Deliberate Remembering

Photograph of Elianna Yolkut
5777
Photograph of Elianna Yolkut
Rabbi Elianna Yolkut

Rabbi Without Borders

Elianna Yolkut is a Rabbi Without Borders. Ordained in 2006 by the Ziegler School of Rabbinic Studies, she was later an adjunct faculty member  while serving as assistant rabbi at the Conservative synagogue Adat Ari El in nearby Valley Village. Her commentaries were written during her time at AJU. 

posted on August 10, 2017
Torah Reading
Haftarah Reading

Humans have a strong capacity for remembering things which we would happily forget: embarrassing childhood memories, awkward moments in our dating life and when our own children repeat a private family story. We might even wish away memories of moments of tensions amongst friend we would have rather not seen. However, even if we could forget, edit out our most painful experiences would we really do so? Do you remember the movieEternal Sunshine on a Spotless Mind, which is a pop culture reflection on the adverse consequences of deliberate forgetting. In the movie, Clementine and Joel were in a loving relationship when things turned sour. Clementine ends the relationship and, moreover, wants to get him out of her memory as well. It then turns out that there is an obscure medical company, specializing in erasing memories no longer wanted. Soon Joel has disappeared from her memory. On learning this, Joel wants the same treatment to get her out of his memory. At this point you may already sense the tenor of the story. They meet again, fall in love again, and again the relationship fails. If you could have the power to erase your painful memories would you? Would about our collective historical memories?

In the Torah portion this week, Parshat Eikev, memory features prominently and holds great importance. As the parsha begins we read,

Remember the long way that Adonai your God has made you travel in the wilderness these past forty years, that God might test you by hardships to learn what was in your hearts: whether you would keep God's commandments or not. (8:2)

Apparently, we could have made it through the desert with ease and speed but instead we wandered slowly and for great length. Why? Doesn't God know what is in our hearts why is a test necessary for the discovery of our inner life? Why would God lengthen our journey? And why is the memory of this experience so important that it is repeated several times this week?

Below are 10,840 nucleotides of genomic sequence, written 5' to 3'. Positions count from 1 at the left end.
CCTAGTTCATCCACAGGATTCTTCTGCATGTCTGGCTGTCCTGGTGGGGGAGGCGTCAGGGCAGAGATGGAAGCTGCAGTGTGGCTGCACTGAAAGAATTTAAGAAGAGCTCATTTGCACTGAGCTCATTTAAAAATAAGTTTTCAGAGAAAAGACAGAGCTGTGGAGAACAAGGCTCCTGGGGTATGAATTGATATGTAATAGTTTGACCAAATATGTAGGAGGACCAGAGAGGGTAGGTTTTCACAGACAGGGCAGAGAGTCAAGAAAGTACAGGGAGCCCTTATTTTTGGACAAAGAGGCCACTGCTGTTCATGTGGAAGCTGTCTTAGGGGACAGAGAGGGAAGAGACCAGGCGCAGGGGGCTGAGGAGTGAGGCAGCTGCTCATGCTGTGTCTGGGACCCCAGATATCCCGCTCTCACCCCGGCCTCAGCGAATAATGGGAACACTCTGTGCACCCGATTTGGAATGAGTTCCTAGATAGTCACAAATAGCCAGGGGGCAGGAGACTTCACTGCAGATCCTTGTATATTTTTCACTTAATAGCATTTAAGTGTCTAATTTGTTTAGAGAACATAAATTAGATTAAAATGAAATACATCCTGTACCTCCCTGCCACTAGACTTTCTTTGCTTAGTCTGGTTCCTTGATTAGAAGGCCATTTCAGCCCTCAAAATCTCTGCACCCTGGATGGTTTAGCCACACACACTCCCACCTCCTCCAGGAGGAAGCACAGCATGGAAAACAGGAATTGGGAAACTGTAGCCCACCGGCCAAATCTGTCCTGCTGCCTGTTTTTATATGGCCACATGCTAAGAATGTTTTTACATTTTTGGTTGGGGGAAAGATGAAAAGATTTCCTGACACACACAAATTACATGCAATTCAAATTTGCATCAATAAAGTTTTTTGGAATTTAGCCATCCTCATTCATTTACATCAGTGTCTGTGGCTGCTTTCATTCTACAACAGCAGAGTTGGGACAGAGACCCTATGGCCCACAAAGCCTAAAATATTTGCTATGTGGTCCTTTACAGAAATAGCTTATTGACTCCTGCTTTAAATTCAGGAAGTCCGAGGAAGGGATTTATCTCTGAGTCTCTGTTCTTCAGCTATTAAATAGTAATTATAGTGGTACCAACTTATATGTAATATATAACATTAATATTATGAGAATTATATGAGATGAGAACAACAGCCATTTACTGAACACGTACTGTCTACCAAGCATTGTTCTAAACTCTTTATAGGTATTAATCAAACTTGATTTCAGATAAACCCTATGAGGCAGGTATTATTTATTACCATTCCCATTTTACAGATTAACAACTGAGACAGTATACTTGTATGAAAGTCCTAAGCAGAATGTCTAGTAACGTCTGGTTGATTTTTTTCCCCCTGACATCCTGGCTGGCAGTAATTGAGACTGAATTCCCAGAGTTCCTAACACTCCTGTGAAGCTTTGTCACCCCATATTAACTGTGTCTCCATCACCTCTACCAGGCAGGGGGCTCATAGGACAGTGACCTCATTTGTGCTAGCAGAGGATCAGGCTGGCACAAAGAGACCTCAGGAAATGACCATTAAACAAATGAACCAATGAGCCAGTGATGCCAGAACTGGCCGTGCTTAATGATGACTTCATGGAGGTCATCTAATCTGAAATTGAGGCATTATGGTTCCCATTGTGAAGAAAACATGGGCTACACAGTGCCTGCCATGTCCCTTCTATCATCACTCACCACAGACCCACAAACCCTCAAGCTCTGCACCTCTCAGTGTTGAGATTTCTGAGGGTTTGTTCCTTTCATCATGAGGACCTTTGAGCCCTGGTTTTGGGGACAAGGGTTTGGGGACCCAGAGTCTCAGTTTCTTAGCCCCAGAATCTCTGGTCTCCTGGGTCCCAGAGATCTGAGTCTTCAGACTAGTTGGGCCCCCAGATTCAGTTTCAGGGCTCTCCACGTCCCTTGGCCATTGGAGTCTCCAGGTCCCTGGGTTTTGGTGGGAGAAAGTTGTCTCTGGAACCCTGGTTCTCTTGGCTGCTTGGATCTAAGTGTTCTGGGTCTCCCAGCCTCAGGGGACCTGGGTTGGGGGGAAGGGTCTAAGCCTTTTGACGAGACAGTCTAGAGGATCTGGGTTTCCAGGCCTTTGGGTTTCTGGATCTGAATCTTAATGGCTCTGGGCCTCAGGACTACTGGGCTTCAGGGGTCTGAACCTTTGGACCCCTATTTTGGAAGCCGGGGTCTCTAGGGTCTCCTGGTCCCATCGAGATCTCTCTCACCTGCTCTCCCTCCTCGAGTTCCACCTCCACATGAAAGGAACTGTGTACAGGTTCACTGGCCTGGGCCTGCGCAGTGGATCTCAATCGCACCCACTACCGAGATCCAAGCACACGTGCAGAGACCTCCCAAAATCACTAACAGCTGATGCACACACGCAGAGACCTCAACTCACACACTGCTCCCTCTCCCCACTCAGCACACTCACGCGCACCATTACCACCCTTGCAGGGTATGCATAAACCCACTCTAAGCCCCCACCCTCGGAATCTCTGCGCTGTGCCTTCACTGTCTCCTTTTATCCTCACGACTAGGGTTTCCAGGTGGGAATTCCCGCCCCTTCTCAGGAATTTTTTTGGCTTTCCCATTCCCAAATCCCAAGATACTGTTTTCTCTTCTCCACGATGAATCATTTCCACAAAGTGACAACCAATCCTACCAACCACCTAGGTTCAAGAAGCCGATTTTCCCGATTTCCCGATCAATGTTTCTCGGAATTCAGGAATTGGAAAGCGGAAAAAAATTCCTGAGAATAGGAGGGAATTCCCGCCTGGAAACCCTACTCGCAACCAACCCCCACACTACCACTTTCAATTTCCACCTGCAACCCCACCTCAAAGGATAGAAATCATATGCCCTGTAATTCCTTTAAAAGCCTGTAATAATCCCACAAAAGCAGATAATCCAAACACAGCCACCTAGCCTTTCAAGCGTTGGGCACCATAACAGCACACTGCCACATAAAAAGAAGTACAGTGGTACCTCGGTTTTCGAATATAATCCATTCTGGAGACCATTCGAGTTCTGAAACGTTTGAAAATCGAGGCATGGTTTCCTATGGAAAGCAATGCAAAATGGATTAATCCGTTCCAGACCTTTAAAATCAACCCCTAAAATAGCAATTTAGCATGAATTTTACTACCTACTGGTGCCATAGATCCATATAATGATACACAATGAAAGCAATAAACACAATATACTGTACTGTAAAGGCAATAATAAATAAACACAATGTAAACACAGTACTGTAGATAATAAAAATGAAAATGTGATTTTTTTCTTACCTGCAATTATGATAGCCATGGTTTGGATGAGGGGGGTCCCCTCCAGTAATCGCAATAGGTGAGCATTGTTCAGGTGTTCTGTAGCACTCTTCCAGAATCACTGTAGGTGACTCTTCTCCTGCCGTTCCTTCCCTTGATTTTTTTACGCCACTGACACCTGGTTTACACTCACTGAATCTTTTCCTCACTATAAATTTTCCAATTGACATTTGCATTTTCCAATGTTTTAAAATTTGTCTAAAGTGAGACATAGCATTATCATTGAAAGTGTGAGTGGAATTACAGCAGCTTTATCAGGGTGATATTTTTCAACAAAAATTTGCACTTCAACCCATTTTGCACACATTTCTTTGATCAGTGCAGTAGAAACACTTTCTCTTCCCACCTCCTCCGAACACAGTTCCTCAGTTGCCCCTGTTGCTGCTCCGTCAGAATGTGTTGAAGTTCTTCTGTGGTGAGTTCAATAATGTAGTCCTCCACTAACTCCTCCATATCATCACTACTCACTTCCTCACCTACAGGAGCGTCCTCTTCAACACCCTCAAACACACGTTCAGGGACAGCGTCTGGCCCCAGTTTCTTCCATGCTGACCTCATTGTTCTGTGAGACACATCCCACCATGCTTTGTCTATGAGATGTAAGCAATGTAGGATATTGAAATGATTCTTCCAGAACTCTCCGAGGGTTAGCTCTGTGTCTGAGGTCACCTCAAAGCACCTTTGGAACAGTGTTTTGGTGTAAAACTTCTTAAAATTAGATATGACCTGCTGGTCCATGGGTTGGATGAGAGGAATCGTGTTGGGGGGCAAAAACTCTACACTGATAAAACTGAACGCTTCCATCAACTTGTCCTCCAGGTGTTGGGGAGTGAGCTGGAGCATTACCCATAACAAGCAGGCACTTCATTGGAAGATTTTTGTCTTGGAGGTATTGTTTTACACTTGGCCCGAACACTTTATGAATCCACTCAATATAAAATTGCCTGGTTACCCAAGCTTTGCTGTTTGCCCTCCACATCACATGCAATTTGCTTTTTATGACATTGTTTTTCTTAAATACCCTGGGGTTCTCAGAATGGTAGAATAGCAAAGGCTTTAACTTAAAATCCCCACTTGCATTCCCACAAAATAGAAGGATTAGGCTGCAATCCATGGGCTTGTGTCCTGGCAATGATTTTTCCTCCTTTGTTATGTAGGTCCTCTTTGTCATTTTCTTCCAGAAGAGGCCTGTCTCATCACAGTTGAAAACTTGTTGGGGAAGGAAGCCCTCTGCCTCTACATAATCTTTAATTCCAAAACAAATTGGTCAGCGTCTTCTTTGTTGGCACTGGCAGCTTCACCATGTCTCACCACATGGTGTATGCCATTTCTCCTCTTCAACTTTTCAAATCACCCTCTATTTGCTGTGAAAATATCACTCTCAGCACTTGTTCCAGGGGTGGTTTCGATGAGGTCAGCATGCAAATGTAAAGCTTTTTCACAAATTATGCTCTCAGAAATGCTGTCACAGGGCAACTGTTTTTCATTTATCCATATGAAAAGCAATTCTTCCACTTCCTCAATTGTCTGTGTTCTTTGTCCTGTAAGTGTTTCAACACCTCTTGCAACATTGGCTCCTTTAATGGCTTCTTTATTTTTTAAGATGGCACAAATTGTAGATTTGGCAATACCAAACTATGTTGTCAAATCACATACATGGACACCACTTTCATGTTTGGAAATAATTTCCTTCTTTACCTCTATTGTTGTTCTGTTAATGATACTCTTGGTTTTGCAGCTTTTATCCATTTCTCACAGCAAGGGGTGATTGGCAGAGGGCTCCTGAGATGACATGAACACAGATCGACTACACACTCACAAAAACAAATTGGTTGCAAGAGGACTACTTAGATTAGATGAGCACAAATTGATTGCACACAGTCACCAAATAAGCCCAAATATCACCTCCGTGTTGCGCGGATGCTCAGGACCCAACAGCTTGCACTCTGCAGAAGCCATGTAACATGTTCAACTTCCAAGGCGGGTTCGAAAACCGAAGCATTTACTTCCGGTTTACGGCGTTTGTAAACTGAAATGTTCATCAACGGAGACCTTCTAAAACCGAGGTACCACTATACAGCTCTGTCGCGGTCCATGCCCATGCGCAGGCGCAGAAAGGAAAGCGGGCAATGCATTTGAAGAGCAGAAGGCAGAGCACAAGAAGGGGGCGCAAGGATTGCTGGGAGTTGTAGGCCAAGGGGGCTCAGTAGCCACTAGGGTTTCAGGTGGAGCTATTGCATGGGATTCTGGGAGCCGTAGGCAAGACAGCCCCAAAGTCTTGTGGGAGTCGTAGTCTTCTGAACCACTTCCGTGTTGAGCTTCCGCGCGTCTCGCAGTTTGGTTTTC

Inevitably in our rich and varied lives we wander in the wilderness of sorts, facing challenging times and struggle. Because of the circuitous nature of life's winding roads the journey often feels desolate and elongated, we might even feel like the Israelites traveling from sorrow toward redemption but stuck along the way in a desert. Yet, in this journey there is wisdom to be found. This path the Torah reminds us, the crooked one, often bears fruit not possible via shortcut - we experience the fullness of life as we go off the direct route and in doing so learn our innermost feelings and thoughts, our hopes and our dreams. And during our people's journey, those 40 years of wandering, they faced both joyous triumph and incredible challenge; the experiences breed learning and growth. The Torah itself reminds us of this truth in the verse which follows the commandment to remember, here with specific details as to what we should remember,

Adonai subjected you to the hardship of hunger and then gave you manna to eat, which neither you nor your ancestors had ever known, in order to teach you that people do not live on bread alone, but that people are given life through all of God's expressions. (8:3)

We knew and experienced both great abundance and challenging scarcity side by side. And when the time comes to enter and settle the land we might want to leave the journey behind and focus only on the redemption of the Promised Land. Yet, the Torah does not want to allow memory to fade, its lessons disappearing in our review mirror. This week's parsha reminds us over and over again of the religious command to remember and to not forget, not only the long path to get there but the relationship with the Divine we have built as a result of the journey. Listen to the repeating message: